Crash in Turkey | No survivors among the crew of Russian tankers

(Istanbul) The eight crew members of a Russian tanker died on Saturday when the plane crashed in Turkey.

Posted on Aug 14, 2021 at 10:43 am Updated at 2:40 pm

The crew of this aircraft, which intervened to put out a fire in Kahramanmaras Province (southern Turkey), consisted of five Russians and three Turks, Moscow and Ankara said.

This accident overwhelms Turkey a little more, a country that has been hit by fires in the south since last month, then this week by floods that killed more than 50 people in the north, according to a preliminary report.

The Russian plane crashed as it was about to drop its load of water to put out a fire and turned back, Turkish state television broadcaster TRT reported.

Turkish media broadcast footage showing a column of smoke rising from a mountainous and inaccessible area where the tanker crashed.

The device, a Beriev-200, had been rented from the Turkish General Directorate for Forests and intervened on Saturday to extinguish a fire that had broken out by lightning.

“The pain of this loss binds us together,” said Russian President Vladimir Putin in a condolence telegram to his Turkish counterpart Recep Tayyip Erodgan, according to the Kremlin.

“Condolences to our nation and to the Russian people. This heroic sacrifice will not be forgotten ”, reacted the head of the Turkish diplomacy Mevlüt Cavusoglu.

Deadly floods

The incident came from the air when Turkey believed the fires in late July and early August devastated its south coast, killing eight people.

The authorities announced earlier this week that they had brought all fires under control, but new departures such as those in Kahramanmaras had since been recorded.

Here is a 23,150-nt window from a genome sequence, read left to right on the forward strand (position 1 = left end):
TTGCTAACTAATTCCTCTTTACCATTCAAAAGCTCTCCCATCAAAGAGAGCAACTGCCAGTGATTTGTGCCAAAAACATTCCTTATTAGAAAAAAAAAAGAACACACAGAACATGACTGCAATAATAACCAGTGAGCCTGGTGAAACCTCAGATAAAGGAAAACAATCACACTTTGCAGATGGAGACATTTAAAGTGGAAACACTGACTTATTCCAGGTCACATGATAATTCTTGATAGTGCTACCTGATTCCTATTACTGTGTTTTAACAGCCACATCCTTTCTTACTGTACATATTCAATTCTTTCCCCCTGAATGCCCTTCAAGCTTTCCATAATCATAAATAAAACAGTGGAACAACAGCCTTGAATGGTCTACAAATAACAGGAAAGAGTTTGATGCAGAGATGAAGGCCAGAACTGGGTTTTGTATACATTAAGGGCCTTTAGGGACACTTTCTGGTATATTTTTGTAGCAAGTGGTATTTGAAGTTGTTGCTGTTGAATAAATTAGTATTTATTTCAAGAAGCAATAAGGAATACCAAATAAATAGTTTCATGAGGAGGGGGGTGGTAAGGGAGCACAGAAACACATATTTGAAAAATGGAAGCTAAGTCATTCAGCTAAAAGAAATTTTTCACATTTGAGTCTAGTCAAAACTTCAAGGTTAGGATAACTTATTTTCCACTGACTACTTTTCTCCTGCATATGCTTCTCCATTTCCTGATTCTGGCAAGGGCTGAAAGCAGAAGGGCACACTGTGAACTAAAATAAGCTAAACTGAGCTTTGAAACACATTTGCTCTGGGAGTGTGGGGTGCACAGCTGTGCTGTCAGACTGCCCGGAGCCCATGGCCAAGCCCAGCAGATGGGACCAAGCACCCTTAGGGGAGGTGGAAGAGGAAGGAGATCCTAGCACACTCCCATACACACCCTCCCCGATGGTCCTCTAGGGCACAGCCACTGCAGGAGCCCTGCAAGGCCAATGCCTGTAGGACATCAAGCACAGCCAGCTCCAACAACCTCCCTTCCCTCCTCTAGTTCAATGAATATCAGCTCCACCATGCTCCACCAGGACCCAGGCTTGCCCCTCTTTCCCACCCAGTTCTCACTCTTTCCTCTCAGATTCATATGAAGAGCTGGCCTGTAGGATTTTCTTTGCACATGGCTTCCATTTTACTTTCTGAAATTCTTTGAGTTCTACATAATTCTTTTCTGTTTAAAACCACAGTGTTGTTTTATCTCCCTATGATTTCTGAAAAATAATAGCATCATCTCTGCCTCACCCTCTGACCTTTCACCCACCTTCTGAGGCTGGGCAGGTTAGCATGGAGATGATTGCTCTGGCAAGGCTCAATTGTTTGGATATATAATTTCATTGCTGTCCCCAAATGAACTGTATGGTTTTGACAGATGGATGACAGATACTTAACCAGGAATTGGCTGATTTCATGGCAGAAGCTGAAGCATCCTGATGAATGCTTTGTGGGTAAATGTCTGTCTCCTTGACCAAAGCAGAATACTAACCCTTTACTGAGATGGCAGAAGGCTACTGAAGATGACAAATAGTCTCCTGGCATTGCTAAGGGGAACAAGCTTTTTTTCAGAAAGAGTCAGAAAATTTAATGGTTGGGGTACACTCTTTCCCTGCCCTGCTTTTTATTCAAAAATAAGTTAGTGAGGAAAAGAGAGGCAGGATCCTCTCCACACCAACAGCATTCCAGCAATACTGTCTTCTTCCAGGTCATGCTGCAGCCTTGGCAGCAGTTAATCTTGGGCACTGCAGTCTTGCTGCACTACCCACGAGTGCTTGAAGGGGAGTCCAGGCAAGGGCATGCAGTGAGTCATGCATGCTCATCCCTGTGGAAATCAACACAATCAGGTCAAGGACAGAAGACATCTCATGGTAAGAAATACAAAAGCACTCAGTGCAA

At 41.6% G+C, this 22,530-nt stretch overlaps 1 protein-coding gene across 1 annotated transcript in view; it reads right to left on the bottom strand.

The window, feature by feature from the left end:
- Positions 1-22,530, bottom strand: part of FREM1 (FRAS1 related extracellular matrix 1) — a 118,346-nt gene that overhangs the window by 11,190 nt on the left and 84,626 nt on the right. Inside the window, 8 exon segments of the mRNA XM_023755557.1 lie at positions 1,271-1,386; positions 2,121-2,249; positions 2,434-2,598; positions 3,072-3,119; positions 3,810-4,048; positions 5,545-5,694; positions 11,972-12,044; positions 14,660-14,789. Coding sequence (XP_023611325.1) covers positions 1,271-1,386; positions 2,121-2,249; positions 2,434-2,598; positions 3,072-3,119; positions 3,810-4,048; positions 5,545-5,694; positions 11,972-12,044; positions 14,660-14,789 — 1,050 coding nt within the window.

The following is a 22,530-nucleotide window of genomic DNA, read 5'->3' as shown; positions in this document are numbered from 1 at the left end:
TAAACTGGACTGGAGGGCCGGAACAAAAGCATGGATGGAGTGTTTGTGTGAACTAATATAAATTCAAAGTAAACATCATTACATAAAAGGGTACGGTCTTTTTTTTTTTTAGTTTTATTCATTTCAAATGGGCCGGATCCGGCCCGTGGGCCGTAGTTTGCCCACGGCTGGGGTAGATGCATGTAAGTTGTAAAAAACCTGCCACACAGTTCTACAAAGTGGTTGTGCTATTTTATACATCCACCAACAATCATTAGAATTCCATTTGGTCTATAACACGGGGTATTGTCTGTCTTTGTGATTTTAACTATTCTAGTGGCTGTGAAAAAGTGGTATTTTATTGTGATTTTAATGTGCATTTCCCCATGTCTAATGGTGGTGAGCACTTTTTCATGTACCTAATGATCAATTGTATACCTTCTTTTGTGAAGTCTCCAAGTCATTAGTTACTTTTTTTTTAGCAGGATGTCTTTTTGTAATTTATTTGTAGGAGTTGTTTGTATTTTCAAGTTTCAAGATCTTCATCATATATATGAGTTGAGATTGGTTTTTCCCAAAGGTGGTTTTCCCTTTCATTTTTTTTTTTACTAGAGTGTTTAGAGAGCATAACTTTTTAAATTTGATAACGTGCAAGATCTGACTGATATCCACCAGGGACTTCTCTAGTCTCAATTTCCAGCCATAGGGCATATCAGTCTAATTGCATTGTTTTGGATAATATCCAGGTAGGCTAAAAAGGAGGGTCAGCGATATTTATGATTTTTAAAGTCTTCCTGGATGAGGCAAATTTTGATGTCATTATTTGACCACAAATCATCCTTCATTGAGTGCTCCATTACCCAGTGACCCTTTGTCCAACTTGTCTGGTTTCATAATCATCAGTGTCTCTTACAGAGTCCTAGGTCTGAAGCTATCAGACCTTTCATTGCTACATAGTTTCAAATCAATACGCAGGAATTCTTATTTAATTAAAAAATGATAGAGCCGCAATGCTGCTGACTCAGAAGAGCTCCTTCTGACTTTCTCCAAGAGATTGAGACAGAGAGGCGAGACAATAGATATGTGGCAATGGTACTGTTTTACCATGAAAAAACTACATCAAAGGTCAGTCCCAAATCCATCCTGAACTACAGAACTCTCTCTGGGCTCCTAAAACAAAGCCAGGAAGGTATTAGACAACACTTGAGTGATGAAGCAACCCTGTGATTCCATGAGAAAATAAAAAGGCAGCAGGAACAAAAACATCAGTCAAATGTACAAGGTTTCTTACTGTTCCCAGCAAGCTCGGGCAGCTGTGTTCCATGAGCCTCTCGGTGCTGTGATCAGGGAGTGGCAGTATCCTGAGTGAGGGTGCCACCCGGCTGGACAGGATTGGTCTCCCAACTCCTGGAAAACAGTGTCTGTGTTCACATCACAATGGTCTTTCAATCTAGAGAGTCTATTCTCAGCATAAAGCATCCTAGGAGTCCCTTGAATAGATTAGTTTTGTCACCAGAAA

These fires have highlighted Turkey’s lack of resources to fight air fires and have sparked severe criticism of Mr Erdogan’s government.

Ankara was therefore forced to lease several devices to Israel and Russia. Spain also sent a tanker to help him.

In addition to the fires, Turkey is suffering from decades of unprecedented flooding, triggered by torrential rains on Wednesday that killed at least 55 people in the north.

On Saturday, rescue teams ran a race against time to find survivors among the rubble of dozen of houses that collapsed as a result of flooding along the Black Sea.

The destroyed village of Babaçay in the province of Sinop alone shows the severity of the disaster: 40 houses and the two bridges that lead to this place were destroyed by the waves.

The initial astonishment gradually gave way to questions and criticism.

Survivors accused local authorities of not sounding the alarm quickly enough, and commentators pointed out the danger of building multiple buildings in flood-prone areas.

For many experts, natural disasters like the one in Turkey are likely to become more frequent and violent due to man-made global warming.

Several politicians and associations have increased the pressure on President Erdogan to take radical measures to reduce greenhouse gas emissions.

Turkey is one of the few countries that did not adopt the 2015 Paris Climate Agreement.

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